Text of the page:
Interview with Kieran Gilbert – Sky News- Wednesday 11 June 2014





SUBJECT/S: Australia Post, PM’s visit to New York, Climate Change

KIERAN GILBERT: Mr Clare, thanks for your time. I will ask you about those developments in New York and the comments made but I want to ask you first of all about something in your area of responsibility as a Shadow Minister, in communications, and that’s Australia Post. Ahmed Fahour this morning has had to defend his salary of nearly $5 million a year in the face of cuts, job cuts of 900 jobs in Melbourne. That’s not going to go down very well with those employees affected.

JASON CLARE, SHADOW MINISTER FOR COMMUNICATIONS: No. For the 900 people that are losing their job at Australia Post, this is devastating news and I would hope that the government will work with those people to help to make sure that job services are provided to them, to help them to be retrained and find other work as quickly as possible.

Australia Post has a big challenge, the whole nature of the business is changing. People aren’t sending letters like they used to do 10 years ago, even a couple of years ago and its expected that by around about the middle of next decade, 2025, letters won’t be delivered at all. So, Australia Post has got some big structural challenges that it needs to face. Letters going down, the number of packages being delivered going up and from the Labor Party’s point of view, we’re keen to work with the government to help Australia Post meet those structural challenges.

GILBERT: And the Chief Executive’s salary, is that a bitter pill for those workers who are being affected to see a salary of that magnitude?

CLARE: Well, it’s a big salary, an extremely big salary, much bigger than the salary of other public servants but as Ed Husic made the point on your program this morning, you could cut that salary in half and you wouldn’t fix the problem, the problem that Australia Post is facing with the changing nature of its business. There are more than 4,000 post offices around the country, they already provide a number of important government services. You can arrange to get a passport at your local post office, pay bills for example, but we think there are other government services that could be provided at post office’s as well, not complex case management like you would see at Centrelink but a number of basic government services that can be provided at local post offices.

GILBERT: Like Medicare? Medicare services and so on?

CLARE: Well, I would say that it’s important that they’re not complex services that take a lot of time at the counter or a lot of knowledge on the part of the person at the counter to assist the individual but there are a lot of basic transactional services that government provides that could probably be provided at Australia Post – a very trusted brand, located right across the country and that would help Australia Post as it makes this change over the next few years.

GILBERT: Finally, on the issue of the Prime Minister’s visit to New York. We’ve seen some division there with the United Nations but not with the Australian Ambassador to the United States Kim Beazley, giving a strong endorsement of the government’s approach on climate change in the Daily Telegraph today, Mr Beazley quoted, your former leader.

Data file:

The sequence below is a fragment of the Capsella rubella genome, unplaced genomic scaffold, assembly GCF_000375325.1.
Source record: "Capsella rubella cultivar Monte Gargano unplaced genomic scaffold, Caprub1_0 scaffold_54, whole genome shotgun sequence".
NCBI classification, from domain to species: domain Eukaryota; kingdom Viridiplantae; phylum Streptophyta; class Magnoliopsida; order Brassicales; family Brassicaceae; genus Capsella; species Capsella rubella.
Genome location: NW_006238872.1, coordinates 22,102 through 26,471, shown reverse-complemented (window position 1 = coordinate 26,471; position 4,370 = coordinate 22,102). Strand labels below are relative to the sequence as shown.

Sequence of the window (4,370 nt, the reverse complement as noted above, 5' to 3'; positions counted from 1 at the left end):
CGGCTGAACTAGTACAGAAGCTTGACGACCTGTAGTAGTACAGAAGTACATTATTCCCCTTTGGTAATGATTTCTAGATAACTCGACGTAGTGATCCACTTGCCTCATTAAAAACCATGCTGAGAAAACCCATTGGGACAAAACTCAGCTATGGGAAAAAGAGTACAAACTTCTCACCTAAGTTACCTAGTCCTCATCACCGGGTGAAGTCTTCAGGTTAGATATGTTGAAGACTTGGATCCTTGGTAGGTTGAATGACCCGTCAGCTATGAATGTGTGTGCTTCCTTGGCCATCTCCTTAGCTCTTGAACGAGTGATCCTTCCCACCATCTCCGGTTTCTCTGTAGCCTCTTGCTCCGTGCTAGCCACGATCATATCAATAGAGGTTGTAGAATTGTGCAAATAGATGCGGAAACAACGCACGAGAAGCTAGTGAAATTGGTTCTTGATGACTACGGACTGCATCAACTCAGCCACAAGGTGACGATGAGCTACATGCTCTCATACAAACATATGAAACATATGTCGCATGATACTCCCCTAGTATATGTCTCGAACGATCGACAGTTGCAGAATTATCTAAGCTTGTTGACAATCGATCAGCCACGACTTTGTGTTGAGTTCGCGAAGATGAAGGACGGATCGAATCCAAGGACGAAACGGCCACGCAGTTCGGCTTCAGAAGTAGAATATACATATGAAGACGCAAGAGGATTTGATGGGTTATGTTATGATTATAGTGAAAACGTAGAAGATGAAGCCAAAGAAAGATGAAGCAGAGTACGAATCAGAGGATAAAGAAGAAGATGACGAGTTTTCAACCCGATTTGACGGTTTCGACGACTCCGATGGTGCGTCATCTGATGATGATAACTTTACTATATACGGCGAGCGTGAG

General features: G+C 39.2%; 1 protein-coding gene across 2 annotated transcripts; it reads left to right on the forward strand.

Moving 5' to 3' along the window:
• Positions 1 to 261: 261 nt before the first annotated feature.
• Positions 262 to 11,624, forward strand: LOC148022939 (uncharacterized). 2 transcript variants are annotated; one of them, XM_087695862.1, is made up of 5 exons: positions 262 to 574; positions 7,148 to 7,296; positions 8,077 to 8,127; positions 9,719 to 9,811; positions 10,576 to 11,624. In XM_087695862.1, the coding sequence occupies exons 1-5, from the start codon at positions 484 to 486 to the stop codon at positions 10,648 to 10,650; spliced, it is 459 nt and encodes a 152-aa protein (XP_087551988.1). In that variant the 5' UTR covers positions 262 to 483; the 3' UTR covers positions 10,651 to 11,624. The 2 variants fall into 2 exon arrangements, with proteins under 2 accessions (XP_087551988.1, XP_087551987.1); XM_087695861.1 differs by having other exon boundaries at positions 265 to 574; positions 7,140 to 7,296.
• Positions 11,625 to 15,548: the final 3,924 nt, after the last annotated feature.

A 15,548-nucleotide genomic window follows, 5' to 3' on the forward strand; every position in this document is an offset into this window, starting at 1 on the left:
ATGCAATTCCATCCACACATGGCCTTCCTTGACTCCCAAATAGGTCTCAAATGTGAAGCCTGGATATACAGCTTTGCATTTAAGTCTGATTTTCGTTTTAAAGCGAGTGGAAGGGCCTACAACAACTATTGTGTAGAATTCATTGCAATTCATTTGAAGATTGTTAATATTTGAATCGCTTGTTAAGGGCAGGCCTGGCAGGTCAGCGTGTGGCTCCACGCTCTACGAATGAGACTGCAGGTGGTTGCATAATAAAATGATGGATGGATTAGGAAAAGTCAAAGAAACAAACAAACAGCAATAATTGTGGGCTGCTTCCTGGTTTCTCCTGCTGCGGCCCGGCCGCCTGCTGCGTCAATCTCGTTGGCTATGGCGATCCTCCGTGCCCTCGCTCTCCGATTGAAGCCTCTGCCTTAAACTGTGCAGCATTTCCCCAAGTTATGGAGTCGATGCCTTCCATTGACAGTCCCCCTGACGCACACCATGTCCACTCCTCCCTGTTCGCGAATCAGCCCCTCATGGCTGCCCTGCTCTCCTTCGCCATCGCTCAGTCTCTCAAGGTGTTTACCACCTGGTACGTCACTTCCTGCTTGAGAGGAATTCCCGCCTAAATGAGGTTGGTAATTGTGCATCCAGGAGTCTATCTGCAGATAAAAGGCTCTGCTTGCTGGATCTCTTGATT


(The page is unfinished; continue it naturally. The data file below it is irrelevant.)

CLARE: Kieran, you wouldn’t expect anything less. It is the job of an Australian Ambassador to properly reflect the views of the Australian government and Mr Beazley’s done that very well. Let me take the opportunity to welcome the news of the extension of Mr Beazley’s appointment as Ambassador to the United States. I think that’s a very wise decision.

GILBERT: But in terms of the broader issue, he makes the point, as the government does that they are committed to reductions comparable to what President Obama has made in the last week or so and while there’s a lot of fanfare around the Obama commitment, Australia’s targets are already comparable in per capita terms.

CLARE: Well, on the broader issue of climate change, what I’d say is this: Tony Abbott said only a few years ago that Australia shouldn’t be taking action when the rest of the world isn’t. Well, now you see palpable evidence that the rest of the world is taking action and at the same time Australia is going backwards. To the point now where President Obama wants to put this issue on the agenda in Brisbane at the G20 later this year and Australia, the Australian government, doesn’t even want this on the agenda. I think that sends all the wrong messages about this issue and Australia’s commitment to solving it.

This is a global problem, that’s why it’s so hard to fix. We all need to work together on this. America is showing leadership. We’re seeing action in China, in South Korea, even the conservative Prime Ministers of New Zealand and the UK want to take action here but in Australia we’re going backwards and I think that’s a terrible thing.

GILBERT: The PM says the G20’s about the economy and about building trade relationships and there are other areas, like this UN summit being talked about for September that can deal with that problem.

CLARE: Kieran, this is about the economy as well. If we are going to succeed in tackling this incredibly difficult issue we need to understand that this is about increasing economic growth without increasing the growth in carbon pollution and that requires us to re-engineer our economy to do that. That’s why talking about this at the G20 meeting later this year ahead of the meeting in Paris next year is so important.

GILBERT: Jason Clare, appreciate your time.

CLARE: Thanks Kieran.